In response to the protests against each one, right-wing leaders will likely employ Orban’s rhetorical strategy: “Canada has an override clause too and the world didn’t come to an end,” one will say. “Standing in other countries is more limited,” another will chime in. “In Japan, the public selects the judges!” a third will shout. “In the great United States,” a fourth will add, “the president of the Supreme Court is not appointed on the basis of seniority.”
This rhetorical strategy is not to be taken lightly. The Israeli right has been using it successfully for quite a while. But amid all the disparate political battles over each of these legal reforms, the awareness of concurrent efforts to diminish Israel’s liberal democracy has all but disappeared.
Each time anew, the left cries “This is the end of democracy” sounds like Chinese to most citizens. This ritual causes resources to be wasted, leads to an erosion of public attention and makes it easier for the right – by the so-called salami method – to gradually push through reform after reform, each one ostensibly reasonable in its own right. But all these moves have the same ultimate aim: not a separation of power between branches of the government, but the removal of any impediment to the coalition being able to attain unlimited power.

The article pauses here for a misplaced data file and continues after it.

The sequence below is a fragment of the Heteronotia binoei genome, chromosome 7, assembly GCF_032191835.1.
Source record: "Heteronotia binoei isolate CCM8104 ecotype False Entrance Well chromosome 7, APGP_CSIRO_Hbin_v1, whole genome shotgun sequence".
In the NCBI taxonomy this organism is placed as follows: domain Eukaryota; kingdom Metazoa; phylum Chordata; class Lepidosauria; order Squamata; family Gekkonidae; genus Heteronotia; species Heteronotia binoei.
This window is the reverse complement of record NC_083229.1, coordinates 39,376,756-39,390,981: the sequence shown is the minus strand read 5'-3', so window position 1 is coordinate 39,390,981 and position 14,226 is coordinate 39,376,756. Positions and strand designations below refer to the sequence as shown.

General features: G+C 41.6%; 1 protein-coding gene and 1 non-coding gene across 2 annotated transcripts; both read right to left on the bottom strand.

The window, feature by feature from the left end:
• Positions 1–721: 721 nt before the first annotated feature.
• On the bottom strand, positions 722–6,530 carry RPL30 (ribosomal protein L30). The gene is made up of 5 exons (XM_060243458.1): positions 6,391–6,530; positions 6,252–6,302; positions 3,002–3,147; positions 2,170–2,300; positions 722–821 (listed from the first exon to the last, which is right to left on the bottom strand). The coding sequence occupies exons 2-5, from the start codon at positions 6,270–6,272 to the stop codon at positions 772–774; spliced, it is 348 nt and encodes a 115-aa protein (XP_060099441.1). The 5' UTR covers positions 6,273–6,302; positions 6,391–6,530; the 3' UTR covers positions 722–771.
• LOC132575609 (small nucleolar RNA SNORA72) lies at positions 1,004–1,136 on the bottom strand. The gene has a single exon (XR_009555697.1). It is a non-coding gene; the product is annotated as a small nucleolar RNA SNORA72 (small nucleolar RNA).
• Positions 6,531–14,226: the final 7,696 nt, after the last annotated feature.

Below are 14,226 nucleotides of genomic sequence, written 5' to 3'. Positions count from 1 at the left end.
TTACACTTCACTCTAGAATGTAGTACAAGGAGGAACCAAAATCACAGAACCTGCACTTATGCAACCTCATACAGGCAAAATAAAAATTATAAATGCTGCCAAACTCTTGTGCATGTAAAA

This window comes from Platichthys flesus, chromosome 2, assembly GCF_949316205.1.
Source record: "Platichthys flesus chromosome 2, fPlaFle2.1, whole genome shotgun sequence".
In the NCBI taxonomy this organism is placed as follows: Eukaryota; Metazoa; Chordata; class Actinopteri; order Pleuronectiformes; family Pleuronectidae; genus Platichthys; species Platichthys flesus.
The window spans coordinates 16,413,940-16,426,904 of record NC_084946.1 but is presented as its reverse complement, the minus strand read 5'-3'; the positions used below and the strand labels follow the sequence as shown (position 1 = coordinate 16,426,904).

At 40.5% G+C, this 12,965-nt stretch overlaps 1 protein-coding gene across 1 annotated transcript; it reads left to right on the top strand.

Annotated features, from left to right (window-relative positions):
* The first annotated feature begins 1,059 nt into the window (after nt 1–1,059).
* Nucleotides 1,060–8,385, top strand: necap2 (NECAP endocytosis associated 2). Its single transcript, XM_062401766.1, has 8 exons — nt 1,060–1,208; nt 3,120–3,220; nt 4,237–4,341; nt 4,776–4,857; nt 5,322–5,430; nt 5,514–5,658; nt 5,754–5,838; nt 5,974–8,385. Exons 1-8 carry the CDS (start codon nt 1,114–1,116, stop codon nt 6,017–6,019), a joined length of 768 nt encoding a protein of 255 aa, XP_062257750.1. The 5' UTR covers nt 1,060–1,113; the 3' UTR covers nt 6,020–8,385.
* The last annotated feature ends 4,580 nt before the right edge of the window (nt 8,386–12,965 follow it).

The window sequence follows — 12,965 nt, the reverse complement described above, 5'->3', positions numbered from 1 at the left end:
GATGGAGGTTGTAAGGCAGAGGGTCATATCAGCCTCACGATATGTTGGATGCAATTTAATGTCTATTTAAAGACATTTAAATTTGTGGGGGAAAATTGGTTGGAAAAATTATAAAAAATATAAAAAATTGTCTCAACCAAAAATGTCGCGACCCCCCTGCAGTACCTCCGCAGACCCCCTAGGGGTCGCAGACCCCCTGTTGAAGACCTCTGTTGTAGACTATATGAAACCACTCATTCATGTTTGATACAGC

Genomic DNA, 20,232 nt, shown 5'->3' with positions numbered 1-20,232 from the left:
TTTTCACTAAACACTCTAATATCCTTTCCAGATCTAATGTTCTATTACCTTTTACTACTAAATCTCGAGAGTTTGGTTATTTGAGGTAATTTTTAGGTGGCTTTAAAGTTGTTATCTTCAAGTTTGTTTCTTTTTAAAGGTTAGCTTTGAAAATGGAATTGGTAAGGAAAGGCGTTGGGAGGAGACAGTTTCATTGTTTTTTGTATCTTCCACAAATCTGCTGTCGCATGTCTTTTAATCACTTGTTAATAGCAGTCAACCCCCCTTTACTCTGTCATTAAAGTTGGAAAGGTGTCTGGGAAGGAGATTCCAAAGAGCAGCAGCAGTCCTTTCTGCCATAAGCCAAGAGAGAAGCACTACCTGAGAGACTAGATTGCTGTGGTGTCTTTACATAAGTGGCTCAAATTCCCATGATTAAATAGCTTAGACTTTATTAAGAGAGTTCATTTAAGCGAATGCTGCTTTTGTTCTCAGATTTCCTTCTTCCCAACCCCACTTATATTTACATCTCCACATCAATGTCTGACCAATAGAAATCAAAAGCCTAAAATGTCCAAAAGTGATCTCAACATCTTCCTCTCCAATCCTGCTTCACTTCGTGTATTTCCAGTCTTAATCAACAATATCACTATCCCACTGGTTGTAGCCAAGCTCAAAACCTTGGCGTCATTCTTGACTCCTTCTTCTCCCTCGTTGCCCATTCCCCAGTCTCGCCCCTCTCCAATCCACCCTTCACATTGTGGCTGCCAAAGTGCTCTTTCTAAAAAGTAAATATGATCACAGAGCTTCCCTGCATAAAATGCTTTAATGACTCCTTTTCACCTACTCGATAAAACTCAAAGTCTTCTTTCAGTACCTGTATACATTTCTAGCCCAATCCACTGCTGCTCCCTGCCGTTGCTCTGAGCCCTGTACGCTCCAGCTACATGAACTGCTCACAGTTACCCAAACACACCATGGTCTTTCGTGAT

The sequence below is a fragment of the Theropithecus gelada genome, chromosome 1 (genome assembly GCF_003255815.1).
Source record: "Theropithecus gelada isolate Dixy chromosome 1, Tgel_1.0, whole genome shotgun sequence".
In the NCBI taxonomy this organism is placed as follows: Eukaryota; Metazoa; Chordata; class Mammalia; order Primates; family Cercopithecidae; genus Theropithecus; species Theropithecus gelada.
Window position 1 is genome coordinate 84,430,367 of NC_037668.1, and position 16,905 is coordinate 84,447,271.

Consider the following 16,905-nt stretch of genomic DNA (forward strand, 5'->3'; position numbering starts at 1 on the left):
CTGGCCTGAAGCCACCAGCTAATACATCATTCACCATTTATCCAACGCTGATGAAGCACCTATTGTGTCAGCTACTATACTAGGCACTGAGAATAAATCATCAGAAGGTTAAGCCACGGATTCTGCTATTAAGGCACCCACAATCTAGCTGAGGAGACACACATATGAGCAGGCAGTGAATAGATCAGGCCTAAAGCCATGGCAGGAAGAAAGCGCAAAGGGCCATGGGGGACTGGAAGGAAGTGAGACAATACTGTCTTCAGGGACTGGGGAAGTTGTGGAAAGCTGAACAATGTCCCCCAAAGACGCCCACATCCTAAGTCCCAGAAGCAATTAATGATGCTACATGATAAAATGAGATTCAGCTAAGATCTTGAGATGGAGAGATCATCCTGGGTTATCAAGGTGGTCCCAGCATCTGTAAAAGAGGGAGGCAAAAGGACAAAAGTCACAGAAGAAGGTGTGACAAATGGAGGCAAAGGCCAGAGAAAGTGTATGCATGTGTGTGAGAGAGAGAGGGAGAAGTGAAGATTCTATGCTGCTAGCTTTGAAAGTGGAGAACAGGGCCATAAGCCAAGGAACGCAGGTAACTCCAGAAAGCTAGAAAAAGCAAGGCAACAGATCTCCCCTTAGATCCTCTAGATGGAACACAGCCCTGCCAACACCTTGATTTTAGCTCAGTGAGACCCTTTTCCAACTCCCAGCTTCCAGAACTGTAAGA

For a long time now, this has not merely been a struggle between judicial activism and conservativism. It is a struggle between those who seek to improve the court in keeping with democratic-liberal values, and those who oppose liberal democracy.
In centrist and left-wing circles, the recent election defeat has understandably provoked fear. But some of these are highly exaggerated: Despite the homophobic elements in the emerging coalition, LGBTQ people will not be sent en masse to conversion therapy, nor will every woman be forced to wear a head covering every time she leaves the house. We are not about to wake up in a theocracy or in Ben-Gviristan.
But if, after a few months pass, we are quick to breathe a sigh of relief, thinking the devil wasn’t really so terrible, we are liable to overlook the genuine danger: an agglomeration of “reasonable” reforms into a whole that is larger than the sum of its parts, a whole that will create a democracy here that is very different from the one we have known so far: that is, a Frankenstate. That is where the real danger lies. That is what we must be prepared for. That is what the liberal public in Israel must be ready to face.
Shai Agmon is the Rank-Manning Junior Research Fellow at New College, University of Oxford, and a research fellow at Molad – the Center for the Renewal of Israeli Democracy.
Dr. Noam Gidron is a senior lecturer in the Political Science Department and in the Joint Program in Politics, Philosophy and Economics at the Hebrew University of Jerusalem.